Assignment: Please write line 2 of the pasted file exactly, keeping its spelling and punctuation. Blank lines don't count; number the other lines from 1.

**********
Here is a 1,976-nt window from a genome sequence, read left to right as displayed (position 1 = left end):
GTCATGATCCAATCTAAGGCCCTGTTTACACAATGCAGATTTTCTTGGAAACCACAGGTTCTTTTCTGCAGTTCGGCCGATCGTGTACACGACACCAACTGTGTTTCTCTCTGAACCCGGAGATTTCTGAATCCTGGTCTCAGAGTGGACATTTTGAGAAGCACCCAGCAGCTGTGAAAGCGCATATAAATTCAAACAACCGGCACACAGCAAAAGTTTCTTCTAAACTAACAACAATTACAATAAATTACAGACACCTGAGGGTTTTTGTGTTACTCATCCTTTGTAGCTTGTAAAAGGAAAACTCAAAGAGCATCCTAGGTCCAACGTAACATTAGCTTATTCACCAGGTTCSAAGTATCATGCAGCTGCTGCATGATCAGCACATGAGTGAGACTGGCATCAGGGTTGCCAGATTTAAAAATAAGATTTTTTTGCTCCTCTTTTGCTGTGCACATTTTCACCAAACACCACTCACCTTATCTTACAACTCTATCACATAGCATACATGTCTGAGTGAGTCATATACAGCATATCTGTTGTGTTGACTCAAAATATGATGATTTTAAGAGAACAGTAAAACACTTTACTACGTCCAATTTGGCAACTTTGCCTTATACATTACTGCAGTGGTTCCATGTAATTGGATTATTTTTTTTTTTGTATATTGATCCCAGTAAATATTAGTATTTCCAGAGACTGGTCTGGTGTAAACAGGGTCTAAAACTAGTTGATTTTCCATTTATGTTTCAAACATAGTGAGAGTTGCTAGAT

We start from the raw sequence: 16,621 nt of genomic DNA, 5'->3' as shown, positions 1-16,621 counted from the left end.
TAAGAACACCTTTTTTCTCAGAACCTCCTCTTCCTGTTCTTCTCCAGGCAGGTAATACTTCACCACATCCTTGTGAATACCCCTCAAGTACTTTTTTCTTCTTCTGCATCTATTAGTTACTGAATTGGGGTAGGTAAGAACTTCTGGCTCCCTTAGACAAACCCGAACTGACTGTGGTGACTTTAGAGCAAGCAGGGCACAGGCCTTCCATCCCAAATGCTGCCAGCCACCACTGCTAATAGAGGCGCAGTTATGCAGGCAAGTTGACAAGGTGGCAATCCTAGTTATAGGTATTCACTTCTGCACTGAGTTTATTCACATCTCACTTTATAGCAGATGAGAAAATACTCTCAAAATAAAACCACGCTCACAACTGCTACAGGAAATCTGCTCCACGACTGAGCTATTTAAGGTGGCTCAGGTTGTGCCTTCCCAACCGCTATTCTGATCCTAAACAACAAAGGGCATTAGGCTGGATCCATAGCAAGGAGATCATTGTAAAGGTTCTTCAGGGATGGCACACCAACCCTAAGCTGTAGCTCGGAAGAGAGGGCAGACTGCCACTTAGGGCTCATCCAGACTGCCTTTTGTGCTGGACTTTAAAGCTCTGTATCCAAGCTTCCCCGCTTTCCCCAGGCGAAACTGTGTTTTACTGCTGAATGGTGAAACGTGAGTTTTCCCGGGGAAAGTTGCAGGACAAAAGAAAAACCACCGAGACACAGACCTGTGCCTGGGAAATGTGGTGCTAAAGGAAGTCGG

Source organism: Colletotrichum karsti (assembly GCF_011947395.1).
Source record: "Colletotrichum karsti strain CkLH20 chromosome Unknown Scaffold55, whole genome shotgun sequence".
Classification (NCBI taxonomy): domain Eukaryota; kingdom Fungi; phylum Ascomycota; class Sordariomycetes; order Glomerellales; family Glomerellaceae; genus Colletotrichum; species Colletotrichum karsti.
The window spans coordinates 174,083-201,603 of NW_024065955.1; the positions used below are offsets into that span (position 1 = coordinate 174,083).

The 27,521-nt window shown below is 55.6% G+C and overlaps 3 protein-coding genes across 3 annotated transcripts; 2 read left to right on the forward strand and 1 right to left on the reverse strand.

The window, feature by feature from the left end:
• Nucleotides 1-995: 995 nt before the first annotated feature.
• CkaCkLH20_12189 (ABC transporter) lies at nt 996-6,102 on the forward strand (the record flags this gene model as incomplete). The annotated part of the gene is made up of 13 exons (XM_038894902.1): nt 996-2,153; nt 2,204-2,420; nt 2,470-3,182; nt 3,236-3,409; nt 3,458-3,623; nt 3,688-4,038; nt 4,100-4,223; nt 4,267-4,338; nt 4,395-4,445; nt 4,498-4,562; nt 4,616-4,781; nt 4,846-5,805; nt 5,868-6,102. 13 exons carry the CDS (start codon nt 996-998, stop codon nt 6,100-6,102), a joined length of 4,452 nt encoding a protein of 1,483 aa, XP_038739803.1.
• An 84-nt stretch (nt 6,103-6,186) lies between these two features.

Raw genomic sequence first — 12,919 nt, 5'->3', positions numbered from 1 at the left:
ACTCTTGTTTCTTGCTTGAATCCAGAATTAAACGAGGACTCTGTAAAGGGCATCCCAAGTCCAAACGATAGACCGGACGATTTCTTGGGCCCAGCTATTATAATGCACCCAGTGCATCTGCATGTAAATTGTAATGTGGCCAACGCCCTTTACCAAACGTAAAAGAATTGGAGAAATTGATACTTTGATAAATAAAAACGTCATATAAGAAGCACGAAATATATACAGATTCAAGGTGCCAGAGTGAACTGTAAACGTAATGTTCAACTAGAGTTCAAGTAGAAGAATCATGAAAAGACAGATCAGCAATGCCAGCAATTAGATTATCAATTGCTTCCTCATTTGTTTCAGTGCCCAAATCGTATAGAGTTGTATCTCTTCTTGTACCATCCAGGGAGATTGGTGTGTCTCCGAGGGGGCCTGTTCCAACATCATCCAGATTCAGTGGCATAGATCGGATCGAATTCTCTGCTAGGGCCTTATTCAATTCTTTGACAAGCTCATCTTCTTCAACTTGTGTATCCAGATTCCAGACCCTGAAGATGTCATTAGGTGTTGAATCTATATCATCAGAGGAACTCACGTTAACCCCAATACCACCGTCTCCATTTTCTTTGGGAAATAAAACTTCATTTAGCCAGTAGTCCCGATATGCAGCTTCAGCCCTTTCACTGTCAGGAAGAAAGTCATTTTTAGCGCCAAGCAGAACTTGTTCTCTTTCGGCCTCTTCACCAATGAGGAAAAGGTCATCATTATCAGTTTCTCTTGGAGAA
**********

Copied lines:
GTCATGATCCAATCTAAGGCCCTGTTTACACAATGCAGATTTTCTTGGAAACCACAGGTTCTTTTCTGCAGTTCGGCCGATCGTGTACACGACACCAACTGTGTTTCTCTCTGAACCCGGAGATTTCTGAATCCTGGTCTCAGAGTGGACATTTTGAGAAGCACCCAGCAGCTGTGAAAGCGCATATAAATTCAAACAACCGGCACACAGCAAAAGTTTCTTCTAAACTAACAACAATTACAATAAATTACAGACACCTGAGGGTTTTTGTGTTACTCATCCTTTGTAGCTTGTAAAAGGAAAACTCAAAGAGCATCCTAGGTCCAACGTAACATTAGCTTATTCACCAGGTTCSAAGTATCATGCAGCTGCTGCATGATCAGCACATGAGTGAGACTGGCATCAGGGTTGCCAGATTTAAAAATAAGATTTTTTTGCTCCTCTTTTGCTGTGCACATTTTCACCAAACACCACTCACCTTATCTTACAACTCTATCACATAGCATACATGTCTGAGTGAGTCATATACAGCATATCTGTTGTGTTGACTCAAAATATGATGATTTTAAGAGAACAGTAAAACACTTTACTACGTCCAATTTGGCAACTTTGCCTTATACATTACTGCAGTGGTTCCATGTAATTGGATTATTTTTTTTTTTGTATATTGATCCCAGTAAATATTAGTATTTCCAGAGACTGGTCTGGTGTAAACAGGGTCTAAAACTAGTTGATTTTCCATTTATGTTTCAAACATAGTGAGAGTTGCTAGAT